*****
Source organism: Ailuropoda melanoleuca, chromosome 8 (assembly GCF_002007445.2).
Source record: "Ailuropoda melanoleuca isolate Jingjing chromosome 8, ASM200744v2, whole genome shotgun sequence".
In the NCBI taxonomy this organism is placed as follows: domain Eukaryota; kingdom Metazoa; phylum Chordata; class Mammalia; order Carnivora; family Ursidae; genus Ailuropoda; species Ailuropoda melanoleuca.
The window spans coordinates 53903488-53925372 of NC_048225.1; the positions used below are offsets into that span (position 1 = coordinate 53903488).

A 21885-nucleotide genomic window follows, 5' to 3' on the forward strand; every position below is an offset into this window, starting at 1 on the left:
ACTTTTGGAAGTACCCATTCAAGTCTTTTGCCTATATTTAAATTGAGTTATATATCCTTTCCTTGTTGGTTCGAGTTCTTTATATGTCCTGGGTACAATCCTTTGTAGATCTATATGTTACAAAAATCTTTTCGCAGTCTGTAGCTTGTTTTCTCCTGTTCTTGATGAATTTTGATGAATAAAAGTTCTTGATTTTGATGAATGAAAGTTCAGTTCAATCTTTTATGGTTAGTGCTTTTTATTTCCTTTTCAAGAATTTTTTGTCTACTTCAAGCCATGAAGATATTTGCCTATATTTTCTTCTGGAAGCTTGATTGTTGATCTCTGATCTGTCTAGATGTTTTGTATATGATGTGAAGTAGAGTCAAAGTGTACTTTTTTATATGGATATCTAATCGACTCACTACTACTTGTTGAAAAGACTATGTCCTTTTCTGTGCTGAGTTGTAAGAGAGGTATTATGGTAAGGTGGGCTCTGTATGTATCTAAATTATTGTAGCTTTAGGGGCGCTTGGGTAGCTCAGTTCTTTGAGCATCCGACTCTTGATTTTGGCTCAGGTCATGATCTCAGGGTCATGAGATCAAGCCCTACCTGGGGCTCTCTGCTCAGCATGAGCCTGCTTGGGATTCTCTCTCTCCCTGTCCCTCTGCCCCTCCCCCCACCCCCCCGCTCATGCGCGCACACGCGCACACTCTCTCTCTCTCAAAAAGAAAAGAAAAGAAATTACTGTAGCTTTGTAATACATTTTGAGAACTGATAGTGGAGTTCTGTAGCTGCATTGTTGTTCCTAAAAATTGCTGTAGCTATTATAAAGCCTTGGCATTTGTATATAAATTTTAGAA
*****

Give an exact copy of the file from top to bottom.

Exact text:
Source organism: Ailuropoda melanoleuca, chromosome 8 (assembly GCF_002007445.2).
Source record: "Ailuropoda melanoleuca isolate Jingjing chromosome 8, ASM200744v2, whole genome shotgun sequence".
In the NCBI taxonomy this organism is placed as follows: domain Eukaryota; kingdom Metazoa; phylum Chordata; class Mammalia; order Carnivora; family Ursidae; genus Ailuropoda; species Ailuropoda melanoleuca.
The window spans coordinates 53903488-53925372 of NC_048225.1; the positions used below are offsets into that span (position 1 = coordinate 53903488).

A 21885-nucleotide genomic window follows, 5' to 3' on the forward strand; every position below is an offset into this window, starting at 1 on the left:
ACTTTTGGAAGTACCCATTCAAGTCTTTTGCCTATATTTAAATTGAGTTATATATCCTTTCCTTGTTGGTTCGAGTTCTTTATATGTCCTGGGTACAATCCTTTGTAGATCTATATGTTACAAAAATCTTTTCGCAGTCTGTAGCTTGTTTTCTCCTGTTCTTGATGAATTTTGATGAATAAAAGTTCTTGATTTTGATGAATGAAAGTTCAGTTCAATCTTTTATGGTTAGTGCTTTTTATTTCCTTTTCAAGAATTTTTTGTCTACTTCAAGCCATGAAGATATTTGCCTATATTTTCTTCTGGAAGCTTGATTGTTGATCTCTGATCTGTCTAGATGTTTTGTATATGATGTGAAGTAGAGTCAAAGTGTACTTTTTTATATGGATATCTAATCGACTCACTACTACTTGTTGAAAAGACTATGTCCTTTTCTGTGCTGAGTTGTAAGAGAGGTATTATGGTAAGGTGGGCTCTGTATGTATCTAAATTATTGTAGCTTTAGGGGCGCTTGGGTAGCTCAGTTCTTTGAGCATCCGACTCTTGATTTTGGCTCAGGTCATGATCTCAGGGTCATGAGATCAAGCCCTACCTGGGGCTCTCTGCTCAGCATGAGCCTGCTTGGGATTCTCTCTCTCCCTGTCCCTCTGCCCCTCCCCCCACCCCCCCGCTCATGCGCGCACACGCGCACACTCTCTCTCTCTCAAAAAGAAAAGAAAAGAAATTACTGTAGCTTTGTAATACATTTTGAGAACTGATAGTGGAGTTCTGTAGCTGCATTGTTGTTCCTAAAAATTGCTGTAGCTATTATAAAGCCTTGGCATTTGTATATAAATTTTAGAA